My Many Colored Days by Dr. Seuss: Mama thinks that this book is really well done, but I think this book is just plain fun!  It’s all about moods and colors and how everyone has good and bad days.  The art is both beautiful and beautifully wedded to the text.  My favorite color is yellow: “Then comes a yellow day and weeeeeeeeee I’m a busy, buzzy bee!”  I also have a lot of fun wacking the page when it says, “Then comes a mixed up day and WHAM! I don’t know who or what I am!”  It’s great!

   Pete the Cat: I Love My White Shoes by Eric Litwin and James Dean:  This book is probably too old for me, but I don’t care.  I love that CAT!  He’s blue, for goodness sake!  That’s crazy!  I especially love trying to pet his curly tail and trying to grab the yellow bird that appears on most pages.  For a book about colors, it’s pretty fantastic.  Plus, it has a nice life lesson at the end: “No matter what you step in, keep walking along and singing your song…because it’s all good!”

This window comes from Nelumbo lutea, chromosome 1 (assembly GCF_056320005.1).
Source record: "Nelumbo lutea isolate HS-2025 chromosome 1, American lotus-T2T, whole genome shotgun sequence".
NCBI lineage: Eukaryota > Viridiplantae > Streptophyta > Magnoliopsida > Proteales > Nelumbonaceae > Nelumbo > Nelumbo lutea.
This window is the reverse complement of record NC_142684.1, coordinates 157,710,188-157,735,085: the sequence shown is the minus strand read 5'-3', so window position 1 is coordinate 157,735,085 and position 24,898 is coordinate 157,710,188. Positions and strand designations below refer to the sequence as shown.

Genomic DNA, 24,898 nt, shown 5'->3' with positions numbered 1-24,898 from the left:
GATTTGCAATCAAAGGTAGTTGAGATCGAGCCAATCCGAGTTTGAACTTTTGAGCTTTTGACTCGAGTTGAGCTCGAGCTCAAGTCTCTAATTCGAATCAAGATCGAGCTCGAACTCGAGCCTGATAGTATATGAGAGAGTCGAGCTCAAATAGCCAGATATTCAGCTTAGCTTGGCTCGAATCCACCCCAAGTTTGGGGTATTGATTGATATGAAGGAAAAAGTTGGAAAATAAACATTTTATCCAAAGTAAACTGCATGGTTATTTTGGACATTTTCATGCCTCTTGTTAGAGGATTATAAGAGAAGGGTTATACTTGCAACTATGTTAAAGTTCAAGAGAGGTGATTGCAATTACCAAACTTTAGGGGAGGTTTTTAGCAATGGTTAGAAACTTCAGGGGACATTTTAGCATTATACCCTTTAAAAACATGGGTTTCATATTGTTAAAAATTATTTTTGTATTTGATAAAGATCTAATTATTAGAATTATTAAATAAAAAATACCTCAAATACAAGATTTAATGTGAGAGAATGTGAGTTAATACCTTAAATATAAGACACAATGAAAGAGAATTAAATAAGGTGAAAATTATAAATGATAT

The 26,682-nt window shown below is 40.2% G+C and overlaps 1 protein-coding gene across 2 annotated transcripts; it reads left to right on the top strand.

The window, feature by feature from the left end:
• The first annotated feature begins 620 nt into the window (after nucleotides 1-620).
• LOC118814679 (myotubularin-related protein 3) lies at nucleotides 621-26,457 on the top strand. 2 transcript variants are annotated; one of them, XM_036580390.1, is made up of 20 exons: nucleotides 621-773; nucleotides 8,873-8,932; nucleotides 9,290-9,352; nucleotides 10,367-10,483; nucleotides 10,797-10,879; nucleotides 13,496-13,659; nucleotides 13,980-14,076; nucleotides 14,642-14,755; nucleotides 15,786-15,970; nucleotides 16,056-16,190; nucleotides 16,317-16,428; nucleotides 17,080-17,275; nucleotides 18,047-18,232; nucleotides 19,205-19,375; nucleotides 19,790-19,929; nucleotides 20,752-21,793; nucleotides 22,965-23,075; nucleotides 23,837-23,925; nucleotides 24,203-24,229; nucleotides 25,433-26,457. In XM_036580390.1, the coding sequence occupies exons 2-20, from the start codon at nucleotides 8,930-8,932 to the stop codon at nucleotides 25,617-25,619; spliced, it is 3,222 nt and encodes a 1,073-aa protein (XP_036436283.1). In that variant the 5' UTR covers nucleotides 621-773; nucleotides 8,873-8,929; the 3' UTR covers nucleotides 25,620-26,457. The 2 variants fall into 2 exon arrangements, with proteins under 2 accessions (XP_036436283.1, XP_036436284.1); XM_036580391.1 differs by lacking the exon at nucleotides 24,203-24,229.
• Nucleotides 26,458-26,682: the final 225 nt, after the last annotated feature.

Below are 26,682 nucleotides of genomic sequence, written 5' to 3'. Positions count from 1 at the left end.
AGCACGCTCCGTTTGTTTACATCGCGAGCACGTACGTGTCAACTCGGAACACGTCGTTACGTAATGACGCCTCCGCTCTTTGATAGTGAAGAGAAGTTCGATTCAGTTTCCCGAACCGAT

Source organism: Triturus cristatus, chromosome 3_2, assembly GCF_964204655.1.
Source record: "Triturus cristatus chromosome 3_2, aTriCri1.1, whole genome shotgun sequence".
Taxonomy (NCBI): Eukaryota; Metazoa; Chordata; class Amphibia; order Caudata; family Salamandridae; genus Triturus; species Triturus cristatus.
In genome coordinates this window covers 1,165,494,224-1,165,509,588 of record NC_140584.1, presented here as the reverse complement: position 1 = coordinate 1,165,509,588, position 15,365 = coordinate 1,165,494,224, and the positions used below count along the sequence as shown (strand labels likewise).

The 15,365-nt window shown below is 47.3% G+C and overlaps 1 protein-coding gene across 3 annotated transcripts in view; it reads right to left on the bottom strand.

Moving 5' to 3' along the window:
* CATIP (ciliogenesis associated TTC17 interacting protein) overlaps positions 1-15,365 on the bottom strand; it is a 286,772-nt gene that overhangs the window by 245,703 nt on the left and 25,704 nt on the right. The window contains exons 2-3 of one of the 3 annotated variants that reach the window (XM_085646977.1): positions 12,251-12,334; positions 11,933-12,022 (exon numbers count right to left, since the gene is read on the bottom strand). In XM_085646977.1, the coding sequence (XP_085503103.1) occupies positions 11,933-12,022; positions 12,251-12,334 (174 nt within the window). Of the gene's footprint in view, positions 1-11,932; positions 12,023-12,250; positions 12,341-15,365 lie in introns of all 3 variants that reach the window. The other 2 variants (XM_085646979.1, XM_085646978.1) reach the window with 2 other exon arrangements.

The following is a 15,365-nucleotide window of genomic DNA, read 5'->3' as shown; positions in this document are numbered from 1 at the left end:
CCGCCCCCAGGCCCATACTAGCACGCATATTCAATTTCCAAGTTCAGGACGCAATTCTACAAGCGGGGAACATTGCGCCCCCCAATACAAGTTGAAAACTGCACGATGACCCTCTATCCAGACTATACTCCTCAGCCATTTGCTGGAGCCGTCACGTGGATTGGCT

Pajama Time! (Boynton on Board) by Sandra Boynton:  “Pajammy to the left.  Pajammy to the right.  Jamma jamma jamma jamma P! J!”  The alpha and omega of this post: the forever amazing Sandra Boynton.  There are some colors and qualities (fuzzy vs. not) thrown into this book to lend it some substance, but really, it’s mostly about the rhyme and rhythm.  Catchy, catchy!  Mama and I dance our way through this book every other night.  Definitely makes going to sleep a lot of fun!

Writing this post was pretty cool!  I hope you enjoyed reading my debut, and I can’t wait to get going on the next one!

Happy Reading!

–Brynn (blog co-author, age 8 months)

Clicking on the book will take you to, and if you decide to buy the book, a portion of your purchase comes back to me.  I, in turn, will use the profits to purchase books for our local library or for a children’s literacy project.



The Joy of Jumping on the Bandwagon: The Book with No Pictures

Hi there!

My name is Luke, I am three years old, and I am a bookaholic.

This past Christmas, Mama gave me B.J. Novak’s The Book with No Pictures.  She also gave it to three other friends of mine.  Clearly, she loves the book and put her money where her mouth is.